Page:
As the only human to survive vampire infection, Milagro de Los Santos has become quite a celebrity among the blood-drinking elite. Too bad the perks of her condition—increased strength, super-fast healing—don't pay her condo fees. There are other complications too. She's feeling guilty about her fling with enigmatic Vampire Council member Ian Ducharme, and pining for her ex-fiancÉ, Dr. Oswald Grant . . . the fabulous man whose kiss changed her life.
It's when Milagro—irked by Ian's attentions to his neighbor—travels to London and enjoys a sexy flirtation of her own, that the blood really hits the fan. Suddenly, those around her are dying gruesome deaths and Milagro's being interrogated. Who would kill to set her up as a murder suspect?
Milagro just wants to turn back the clock and have another chance to make things right, but no sooner has she escaped to Oswald's ranch than an accident obliterates her memory. Will the murderer come after her now? And will amnesia spark a romantic do-over with Oswald—or will she make all the same mistakes before she ever gets to say "I do"?
CHAPTER ONE - Love to Blood You, BabyIt was a marvelously sunny April day and I took a minute to admire the dignified bumblebees hovering like stripy zeppelins over the lavender hedge, and inhale the scent of freesia and narcissus before I packed my gardening gear into the back of my small green pickup. Since no one was around, I tossed a thirty-five-gallon bin of green recycling into the truck bed without my usual pretense of effort.
The garden had once been formal and restrained, with perfectly trimmed boxwood hedges; the sort of landscape my father, who had a landscaping company, installed. I'd transformed it into a place bursting with color and texture by adding interesting plant varieties and flowering shrubs.
As I swept the debris from the path, my brown dog, Rosemary, tap-danced by my side, and I told him, "We'll go in a minute. Thank you for your patience."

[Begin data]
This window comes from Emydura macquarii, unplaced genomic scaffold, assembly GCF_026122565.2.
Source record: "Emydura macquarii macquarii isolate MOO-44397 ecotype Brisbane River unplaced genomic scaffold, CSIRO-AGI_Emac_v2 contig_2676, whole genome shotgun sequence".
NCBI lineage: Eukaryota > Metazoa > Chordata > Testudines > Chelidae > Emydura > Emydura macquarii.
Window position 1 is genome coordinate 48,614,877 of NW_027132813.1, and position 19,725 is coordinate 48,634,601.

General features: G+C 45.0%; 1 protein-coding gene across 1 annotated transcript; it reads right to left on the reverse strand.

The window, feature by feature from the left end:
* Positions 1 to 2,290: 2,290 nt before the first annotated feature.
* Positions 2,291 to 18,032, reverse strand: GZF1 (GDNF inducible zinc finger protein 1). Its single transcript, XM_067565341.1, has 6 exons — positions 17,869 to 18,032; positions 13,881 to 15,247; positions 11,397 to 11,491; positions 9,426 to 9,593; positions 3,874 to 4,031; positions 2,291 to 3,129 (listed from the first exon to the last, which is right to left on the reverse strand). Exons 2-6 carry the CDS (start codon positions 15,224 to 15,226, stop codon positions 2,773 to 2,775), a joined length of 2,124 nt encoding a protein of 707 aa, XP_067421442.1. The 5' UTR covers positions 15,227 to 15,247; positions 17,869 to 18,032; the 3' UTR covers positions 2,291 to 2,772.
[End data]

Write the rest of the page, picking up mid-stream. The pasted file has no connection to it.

I leaned on the handle of my broom and looked up to see Gigi Barton, my client and friend, coming toward me. The heiress to the Barton tissue fortune ("It's not worth sneezing at if it isn't Barton's!") was dressed in a bold geometric print wrap dress over skinny pants and heels with a dozen tiny buckles. She worked the path like a runway and held out one arm to display a small silver package.
"Milagro, are you talking to that dog?"
"Yes, I am. The majority of pet owners talk to their pets. Did I tell you that I'm freelancing for Paws to Reflect, a newsletter for canine companions?" I had a degree in creative writing from a Fancy University (F.U.), but I hadn't been able to sell any of my fiction.
"You have the oddest ways of amusing yourself," Gigi said, "but the garden looks gorgeous. I love the urns."
The magnificent terra-cotta urns contained hundreds of deep purple and lemon yellow tulips, pansies, and freesias. "Thanks. I layered the bulbs, so you'll get a long succession of bloom."
"Wonderful!" She held the silver package toward me and said, "Would you give this to Lord Ian? I finally had the chance to have the mug shot framed from my arrest at our scavenger hunt last summer."
Gigi ran in the same circles as my boyfriend/lover/whatever, Ian Ducharme, who had one of those suspect European titles. Of course, I thought all titles were suspect unless they were on the covers of books.
I pulled off my grimy goatskin gloves and took the package. "I'm sure you look stunning."
She laughed. "I've learned a thing or two about getting a good mug shot over the years. The trick is to soften the lights with a scarf and have the photographer work with you. A girl like you shouldn't have any problem doing that. Just flash a little tit … or, in your case, a lot."
"Thanks for the tip, but I'm not planning on getting arrested anytime soon."
"That's what's fun about arrests, so spontaneous!" she said. "Oh, and tell Lord Ian that I'm taking his advice and looking into a summer house in Lviv."
"Oh, it's the new Warsaw, Milagro. Everyone knows that."
"I'll pass along the message. See you soon, Gigi."
"Ciao, sweetie," she said, and returned to her house.
I finished sweeping, put away the broom, and then my dog and I got in the truck. I started the engine, cranked up the music, and considered my options. I hadn't planned on driving to see Ian, but the heat of the day had made me amorous, and I knew he was returning from one of his mysterious trips.
I'd never been able to stay away from him even when I was engaged to Oswald Grant, a much more admirable man, a good man, a principled man.
I joined in the traffic speeding out of the City and across the bridge, enjoying the sight of the rich orange cables and spires contrasting against the glimmering silver-green water and the azure sky.
On days like this, it was easy to convince myself that all was well with the world. I was grateful that I could not only endure the sunlight but enjoy it. There were few benefits of being the only hybrid (vampire-normal/whatever) alive, and this was one of the most important.